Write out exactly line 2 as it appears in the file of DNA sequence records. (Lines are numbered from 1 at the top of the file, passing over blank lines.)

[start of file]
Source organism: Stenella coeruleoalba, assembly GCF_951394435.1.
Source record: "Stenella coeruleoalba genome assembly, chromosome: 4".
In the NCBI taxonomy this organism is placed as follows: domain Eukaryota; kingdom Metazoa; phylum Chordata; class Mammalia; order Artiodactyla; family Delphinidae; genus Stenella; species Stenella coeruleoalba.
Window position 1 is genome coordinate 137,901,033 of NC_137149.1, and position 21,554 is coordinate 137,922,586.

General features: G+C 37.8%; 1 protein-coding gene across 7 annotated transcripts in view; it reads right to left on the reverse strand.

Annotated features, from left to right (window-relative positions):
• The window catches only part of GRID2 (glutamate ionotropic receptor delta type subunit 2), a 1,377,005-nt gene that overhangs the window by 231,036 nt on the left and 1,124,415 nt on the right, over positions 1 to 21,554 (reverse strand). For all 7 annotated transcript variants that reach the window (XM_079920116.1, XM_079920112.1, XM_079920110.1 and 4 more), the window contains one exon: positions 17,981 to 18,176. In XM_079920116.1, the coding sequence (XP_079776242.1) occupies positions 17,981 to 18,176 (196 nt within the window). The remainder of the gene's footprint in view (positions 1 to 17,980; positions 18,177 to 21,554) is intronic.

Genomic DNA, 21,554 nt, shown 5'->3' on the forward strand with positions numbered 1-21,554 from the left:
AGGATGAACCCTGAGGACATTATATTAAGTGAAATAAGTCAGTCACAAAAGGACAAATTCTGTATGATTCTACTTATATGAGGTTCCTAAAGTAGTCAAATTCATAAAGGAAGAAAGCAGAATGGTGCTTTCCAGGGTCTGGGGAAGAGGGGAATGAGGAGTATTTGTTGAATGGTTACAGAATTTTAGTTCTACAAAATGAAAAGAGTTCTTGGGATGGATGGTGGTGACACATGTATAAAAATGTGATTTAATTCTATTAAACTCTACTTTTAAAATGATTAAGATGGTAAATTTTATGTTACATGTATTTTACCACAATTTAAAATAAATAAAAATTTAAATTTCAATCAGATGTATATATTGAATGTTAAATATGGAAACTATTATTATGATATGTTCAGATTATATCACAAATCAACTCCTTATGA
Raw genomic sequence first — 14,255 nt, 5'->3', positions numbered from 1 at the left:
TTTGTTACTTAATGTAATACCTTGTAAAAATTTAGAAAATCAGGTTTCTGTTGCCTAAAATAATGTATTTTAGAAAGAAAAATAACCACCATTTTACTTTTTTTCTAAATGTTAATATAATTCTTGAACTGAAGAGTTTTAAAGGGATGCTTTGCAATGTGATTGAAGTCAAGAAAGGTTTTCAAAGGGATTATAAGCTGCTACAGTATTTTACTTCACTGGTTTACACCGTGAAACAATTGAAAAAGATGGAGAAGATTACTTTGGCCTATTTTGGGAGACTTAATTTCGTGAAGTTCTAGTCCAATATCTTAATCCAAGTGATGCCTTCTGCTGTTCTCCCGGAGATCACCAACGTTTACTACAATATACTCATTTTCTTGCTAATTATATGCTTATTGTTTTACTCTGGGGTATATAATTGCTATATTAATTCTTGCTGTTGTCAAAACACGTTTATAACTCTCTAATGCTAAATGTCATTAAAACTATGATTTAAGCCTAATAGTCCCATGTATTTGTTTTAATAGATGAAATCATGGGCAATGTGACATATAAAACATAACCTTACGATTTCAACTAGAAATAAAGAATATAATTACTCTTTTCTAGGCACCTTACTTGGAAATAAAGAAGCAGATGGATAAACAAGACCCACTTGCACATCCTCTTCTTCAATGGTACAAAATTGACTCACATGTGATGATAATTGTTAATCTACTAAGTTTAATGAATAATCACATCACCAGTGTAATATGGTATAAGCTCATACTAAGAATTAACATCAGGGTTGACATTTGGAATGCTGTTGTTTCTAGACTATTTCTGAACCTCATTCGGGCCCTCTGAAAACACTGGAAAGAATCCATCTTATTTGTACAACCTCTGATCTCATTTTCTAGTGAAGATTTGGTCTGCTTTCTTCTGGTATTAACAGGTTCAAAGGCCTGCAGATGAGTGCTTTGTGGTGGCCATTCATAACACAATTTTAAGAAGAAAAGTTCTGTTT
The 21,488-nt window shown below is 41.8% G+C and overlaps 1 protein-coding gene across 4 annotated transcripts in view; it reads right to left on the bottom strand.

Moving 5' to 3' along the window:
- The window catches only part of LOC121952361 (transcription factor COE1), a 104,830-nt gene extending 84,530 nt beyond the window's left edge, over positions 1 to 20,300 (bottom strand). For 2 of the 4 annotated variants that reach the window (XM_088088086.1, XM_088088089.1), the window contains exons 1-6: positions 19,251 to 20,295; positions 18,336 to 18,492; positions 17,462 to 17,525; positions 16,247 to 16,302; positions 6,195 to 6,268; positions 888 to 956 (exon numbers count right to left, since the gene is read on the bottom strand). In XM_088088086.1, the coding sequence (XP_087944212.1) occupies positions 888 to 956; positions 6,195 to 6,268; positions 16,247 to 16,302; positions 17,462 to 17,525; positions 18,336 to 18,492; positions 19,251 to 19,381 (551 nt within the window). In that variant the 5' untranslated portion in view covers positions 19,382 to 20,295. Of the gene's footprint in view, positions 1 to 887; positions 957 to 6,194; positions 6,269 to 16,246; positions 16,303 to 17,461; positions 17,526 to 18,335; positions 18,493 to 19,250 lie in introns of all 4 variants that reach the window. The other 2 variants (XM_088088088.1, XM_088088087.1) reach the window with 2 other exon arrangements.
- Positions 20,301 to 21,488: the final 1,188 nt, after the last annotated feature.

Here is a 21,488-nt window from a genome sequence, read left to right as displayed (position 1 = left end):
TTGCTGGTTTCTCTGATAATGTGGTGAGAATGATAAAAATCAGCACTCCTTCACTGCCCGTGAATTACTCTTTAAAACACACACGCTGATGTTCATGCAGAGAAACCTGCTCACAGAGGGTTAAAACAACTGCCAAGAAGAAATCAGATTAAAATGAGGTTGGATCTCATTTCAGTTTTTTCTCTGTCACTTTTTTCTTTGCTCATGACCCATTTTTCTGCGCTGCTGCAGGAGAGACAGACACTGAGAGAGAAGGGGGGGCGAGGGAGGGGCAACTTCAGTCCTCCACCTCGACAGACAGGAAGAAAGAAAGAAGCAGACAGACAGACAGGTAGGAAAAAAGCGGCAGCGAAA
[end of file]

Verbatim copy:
Source record: "Stenella coeruleoalba genome assembly, chromosome: 4".